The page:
Monday, April 21, 2014
**Thank you to Karuna Publications for the review copy**
Fables are a popular vehicle for teaching because of their simplicity. Like song lyrics, you can superimpose yourself into the story without much effort. I put fables in a different category than other types of writing where I expect lots of character development and detail. Fables are simply not built to support that level of embellishment. What matters when you read a fable is if you were A. moved by it on a very basic level and B. if you learned something essential about the human experience.
How Patience Works: The Quiet Mind to Benefit Others by Janet Kathleen Ettele (Karuna Publications, May 2014) is one such successful fable. The third in a series of tales following a young man named Troy and his girlfriend Maggie that started with How Generosity Works and How the Root of Kindness Works, How Patience Works illustrates the teachings of Master Shantideva's Perfection of Patience. According to Wikipedia, Shantideva was an 8th-century Indian Buddhist whose master work--translated as A Guide to the Bodhisattva's Way Of Life--is a timeless piece of wisdom, a long poem describing the process of enlightenment from the first thought to full buddhahood which is still studied by Mahayana and Vajrayana Buddhists today.
If you read this blog you know I'm not a practicing Buddhist, but I like the teachings and have tried to internalize some of them as part of my personal philosophy. On the concept of karma I'm a bit skeptical, but I'm open to the possibility, and can see how you get back what you put out in the world (for the most part.) I highlighted some lines in How Patience Works that gave me pause. Here is one:
Anger is like a bad vapor that permeates space, and the space it permeates is that of the mind. Imagine yourself captive in a room filled with a putrid stench. Then imagine that while in this room you are presented with delicious food. You would not be able to enjoy any pleasant taste because you would be overwhelmed by the awful smell. When anger permeates the mind, its negative aspects become dominant, blocking us from experiencing the sweet things in life.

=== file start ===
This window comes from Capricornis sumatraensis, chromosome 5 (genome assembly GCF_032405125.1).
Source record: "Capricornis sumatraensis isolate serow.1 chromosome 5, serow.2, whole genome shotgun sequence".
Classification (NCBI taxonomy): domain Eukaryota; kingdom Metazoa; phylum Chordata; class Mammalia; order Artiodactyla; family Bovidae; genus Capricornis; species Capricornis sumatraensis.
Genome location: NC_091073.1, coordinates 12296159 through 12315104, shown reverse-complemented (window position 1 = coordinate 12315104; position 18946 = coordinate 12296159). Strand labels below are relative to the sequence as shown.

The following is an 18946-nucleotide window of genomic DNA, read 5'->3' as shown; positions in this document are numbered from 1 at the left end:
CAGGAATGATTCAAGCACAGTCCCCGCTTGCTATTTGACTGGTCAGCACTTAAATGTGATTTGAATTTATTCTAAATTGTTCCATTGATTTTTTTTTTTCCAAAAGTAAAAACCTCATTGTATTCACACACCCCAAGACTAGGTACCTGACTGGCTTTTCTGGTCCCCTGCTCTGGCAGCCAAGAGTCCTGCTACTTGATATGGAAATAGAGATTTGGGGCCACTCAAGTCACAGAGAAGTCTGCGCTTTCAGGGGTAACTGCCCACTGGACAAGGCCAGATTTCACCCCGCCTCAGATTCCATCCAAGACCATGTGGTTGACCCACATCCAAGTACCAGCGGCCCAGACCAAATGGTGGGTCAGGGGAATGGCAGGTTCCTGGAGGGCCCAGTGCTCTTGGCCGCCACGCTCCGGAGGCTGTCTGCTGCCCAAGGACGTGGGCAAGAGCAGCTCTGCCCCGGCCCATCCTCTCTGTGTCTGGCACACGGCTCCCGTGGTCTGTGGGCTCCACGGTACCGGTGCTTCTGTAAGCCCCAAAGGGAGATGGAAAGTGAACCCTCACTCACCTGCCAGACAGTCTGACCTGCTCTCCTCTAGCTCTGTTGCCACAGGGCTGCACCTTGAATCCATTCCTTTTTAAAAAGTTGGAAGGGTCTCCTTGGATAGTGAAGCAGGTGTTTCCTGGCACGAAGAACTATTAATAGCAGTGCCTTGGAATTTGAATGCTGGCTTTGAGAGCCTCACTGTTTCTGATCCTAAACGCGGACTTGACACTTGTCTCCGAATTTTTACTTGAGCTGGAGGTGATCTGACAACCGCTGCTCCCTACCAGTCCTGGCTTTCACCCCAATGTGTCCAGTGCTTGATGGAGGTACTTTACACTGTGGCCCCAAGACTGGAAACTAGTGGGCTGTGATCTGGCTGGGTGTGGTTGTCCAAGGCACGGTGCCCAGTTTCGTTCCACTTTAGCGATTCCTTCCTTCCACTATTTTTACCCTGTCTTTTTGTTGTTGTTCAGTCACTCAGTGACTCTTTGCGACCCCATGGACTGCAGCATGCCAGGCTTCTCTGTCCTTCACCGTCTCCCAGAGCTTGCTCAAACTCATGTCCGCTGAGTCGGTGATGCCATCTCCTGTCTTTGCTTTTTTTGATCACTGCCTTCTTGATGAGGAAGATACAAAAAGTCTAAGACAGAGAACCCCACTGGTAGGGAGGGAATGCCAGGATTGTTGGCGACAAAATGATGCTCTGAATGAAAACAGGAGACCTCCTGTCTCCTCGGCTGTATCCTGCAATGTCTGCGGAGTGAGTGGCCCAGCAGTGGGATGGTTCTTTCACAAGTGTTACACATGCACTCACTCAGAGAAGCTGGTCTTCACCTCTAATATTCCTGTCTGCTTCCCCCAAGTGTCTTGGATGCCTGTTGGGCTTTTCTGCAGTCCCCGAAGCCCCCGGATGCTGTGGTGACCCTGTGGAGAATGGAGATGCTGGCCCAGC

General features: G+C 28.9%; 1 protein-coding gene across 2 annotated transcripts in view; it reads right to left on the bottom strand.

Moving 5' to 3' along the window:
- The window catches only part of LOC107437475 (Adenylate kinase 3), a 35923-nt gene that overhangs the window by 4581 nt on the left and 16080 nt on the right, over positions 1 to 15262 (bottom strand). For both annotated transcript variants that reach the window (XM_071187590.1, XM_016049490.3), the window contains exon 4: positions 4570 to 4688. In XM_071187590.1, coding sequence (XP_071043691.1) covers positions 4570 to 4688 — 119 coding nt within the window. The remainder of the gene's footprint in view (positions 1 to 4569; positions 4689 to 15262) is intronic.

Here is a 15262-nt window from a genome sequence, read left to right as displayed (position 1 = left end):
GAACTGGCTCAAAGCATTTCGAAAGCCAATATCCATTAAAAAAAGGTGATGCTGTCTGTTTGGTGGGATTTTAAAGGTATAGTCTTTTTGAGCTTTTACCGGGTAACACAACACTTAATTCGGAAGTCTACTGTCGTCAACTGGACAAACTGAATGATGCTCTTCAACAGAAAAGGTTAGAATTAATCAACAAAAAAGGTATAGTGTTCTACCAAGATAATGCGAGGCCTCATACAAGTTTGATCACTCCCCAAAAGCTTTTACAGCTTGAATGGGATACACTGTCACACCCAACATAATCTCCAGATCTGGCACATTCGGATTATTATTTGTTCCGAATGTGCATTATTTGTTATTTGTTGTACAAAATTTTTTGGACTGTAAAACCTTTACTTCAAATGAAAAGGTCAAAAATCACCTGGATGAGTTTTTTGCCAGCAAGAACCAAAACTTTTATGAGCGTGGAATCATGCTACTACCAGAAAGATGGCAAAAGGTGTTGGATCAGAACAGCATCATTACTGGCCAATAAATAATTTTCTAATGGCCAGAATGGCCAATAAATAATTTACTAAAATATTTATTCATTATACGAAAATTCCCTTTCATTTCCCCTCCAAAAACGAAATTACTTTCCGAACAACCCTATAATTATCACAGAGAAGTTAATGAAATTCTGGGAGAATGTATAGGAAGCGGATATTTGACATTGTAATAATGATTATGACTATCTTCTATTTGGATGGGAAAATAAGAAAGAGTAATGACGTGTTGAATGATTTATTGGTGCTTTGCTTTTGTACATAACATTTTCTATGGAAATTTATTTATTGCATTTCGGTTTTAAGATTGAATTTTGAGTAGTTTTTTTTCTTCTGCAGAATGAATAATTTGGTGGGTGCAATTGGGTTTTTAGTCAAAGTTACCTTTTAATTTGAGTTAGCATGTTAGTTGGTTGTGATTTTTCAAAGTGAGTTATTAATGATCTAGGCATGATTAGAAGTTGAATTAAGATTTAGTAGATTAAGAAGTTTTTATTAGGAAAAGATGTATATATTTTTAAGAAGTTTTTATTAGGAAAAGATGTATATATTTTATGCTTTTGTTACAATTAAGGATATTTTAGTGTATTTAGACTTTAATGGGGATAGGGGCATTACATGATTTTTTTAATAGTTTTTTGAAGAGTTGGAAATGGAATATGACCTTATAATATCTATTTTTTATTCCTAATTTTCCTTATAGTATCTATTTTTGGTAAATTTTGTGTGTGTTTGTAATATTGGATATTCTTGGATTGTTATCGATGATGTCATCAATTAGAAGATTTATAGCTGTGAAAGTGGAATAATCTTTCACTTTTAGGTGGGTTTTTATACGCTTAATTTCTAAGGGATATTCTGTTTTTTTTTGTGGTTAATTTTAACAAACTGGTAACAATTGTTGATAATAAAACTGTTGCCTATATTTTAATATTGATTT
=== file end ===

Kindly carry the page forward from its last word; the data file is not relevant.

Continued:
This passage is spoken by Mrs. Sternau, an elderly widow who every Thursday comes into the diner where Troy and Maggie work (she often flubs their names, calling them "Trevor" and "Molly.") Mrs. Sternau likes to write notes to her husband on the paper place mat at her seat, and then leave them behind like offerings to the universe. Troy secretly pockets and collects them. At first he claims it's out of respect, but then admits it's because he thinks the messages are wise and inspirational--the first indication that Mrs. Sternau will be the teacher in this fable, just as a music teacher named Grace and a Vietnam veteran named Abe were teachers in the first two fables.
The problems facing Troy and Maggie are common enough--Troy is struggling to keep his cool around his shrewish stepmother, Maureen, and Maggie would like to have more control over her emotions, especially when she's confronted by rude customers in the diner. They are befriended by Mrs. Sternau, who at 80-something has successfully mastered her own emotions and is eager to share what she knows with her two young protégés. Over tea and crumpets Mrs. Sternau tells the kids about an incident that happened early in her marriage that tested the couple--and how the teachings helped them to transcend the feelings of helplessness, anger and frustration that threatened to hijack their happiness.
How Patience Works is a very sweet and gentle story that beautifully illustrates the teachings of Shantideva. It's a perfect little book for bedtime, when you're trying to loosen the hold of the day's problems from your mind to find a place of peace.